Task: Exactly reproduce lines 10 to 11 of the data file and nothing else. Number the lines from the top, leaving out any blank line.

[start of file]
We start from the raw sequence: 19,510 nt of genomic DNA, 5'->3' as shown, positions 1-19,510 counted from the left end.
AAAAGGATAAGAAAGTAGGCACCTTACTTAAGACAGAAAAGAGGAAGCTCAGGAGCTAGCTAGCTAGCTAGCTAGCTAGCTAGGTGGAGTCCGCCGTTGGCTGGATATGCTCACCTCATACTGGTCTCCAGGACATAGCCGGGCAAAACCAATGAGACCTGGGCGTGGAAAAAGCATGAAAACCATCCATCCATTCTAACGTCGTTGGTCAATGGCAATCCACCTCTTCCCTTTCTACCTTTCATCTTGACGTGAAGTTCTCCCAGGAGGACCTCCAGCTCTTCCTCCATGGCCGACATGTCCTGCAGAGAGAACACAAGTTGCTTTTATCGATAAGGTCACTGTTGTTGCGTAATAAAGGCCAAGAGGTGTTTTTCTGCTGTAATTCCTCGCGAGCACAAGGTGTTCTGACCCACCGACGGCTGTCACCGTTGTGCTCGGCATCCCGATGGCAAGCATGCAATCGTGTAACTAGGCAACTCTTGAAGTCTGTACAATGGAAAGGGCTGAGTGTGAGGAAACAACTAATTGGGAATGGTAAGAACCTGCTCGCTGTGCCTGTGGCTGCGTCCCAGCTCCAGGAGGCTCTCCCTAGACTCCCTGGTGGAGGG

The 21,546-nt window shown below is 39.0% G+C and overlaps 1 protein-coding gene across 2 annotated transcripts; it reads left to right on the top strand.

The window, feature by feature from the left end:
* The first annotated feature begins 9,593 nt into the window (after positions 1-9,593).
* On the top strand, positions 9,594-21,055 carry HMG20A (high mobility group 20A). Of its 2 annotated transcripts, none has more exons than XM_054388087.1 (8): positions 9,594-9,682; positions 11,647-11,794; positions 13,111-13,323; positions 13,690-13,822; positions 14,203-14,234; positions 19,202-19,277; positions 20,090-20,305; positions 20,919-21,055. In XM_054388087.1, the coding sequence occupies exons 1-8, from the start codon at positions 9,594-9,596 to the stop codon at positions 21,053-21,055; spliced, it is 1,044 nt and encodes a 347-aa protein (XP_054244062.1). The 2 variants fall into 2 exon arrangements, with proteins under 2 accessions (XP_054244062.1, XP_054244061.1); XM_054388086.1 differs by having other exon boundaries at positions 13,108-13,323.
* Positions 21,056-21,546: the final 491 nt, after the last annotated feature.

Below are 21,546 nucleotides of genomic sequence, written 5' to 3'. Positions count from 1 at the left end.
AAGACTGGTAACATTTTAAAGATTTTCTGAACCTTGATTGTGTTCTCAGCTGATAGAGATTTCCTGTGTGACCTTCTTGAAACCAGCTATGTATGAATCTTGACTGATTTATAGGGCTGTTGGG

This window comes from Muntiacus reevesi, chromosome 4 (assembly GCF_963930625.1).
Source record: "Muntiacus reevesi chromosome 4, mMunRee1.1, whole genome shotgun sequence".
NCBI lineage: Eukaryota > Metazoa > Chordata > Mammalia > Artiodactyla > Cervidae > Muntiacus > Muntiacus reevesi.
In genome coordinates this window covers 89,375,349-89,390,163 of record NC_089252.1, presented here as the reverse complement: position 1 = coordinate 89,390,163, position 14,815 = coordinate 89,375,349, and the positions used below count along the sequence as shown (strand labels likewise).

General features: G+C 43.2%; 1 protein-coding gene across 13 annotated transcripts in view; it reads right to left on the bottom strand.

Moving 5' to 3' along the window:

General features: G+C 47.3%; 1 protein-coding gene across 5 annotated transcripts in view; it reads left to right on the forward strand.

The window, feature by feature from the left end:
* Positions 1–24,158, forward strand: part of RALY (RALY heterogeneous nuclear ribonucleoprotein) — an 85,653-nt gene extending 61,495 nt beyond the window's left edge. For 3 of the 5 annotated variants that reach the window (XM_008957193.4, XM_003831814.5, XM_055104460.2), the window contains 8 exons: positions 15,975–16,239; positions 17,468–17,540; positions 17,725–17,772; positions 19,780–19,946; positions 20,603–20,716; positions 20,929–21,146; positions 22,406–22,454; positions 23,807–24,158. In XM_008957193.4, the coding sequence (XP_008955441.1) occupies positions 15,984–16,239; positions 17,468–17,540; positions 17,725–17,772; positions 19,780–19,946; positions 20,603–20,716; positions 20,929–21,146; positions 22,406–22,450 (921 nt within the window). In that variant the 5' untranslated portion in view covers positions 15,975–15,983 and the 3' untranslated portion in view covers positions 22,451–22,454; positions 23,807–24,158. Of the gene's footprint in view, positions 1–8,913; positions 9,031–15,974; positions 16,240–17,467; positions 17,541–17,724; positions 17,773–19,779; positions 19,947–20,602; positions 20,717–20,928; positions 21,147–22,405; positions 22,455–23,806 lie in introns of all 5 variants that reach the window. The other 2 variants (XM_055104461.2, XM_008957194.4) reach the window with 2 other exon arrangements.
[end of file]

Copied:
This window comes from Muntiacus reevesi, chromosome 4 (assembly GCF_963930625.1).
Source record: "Muntiacus reevesi chromosome 4, mMunRee1.1, whole genome shotgun sequence".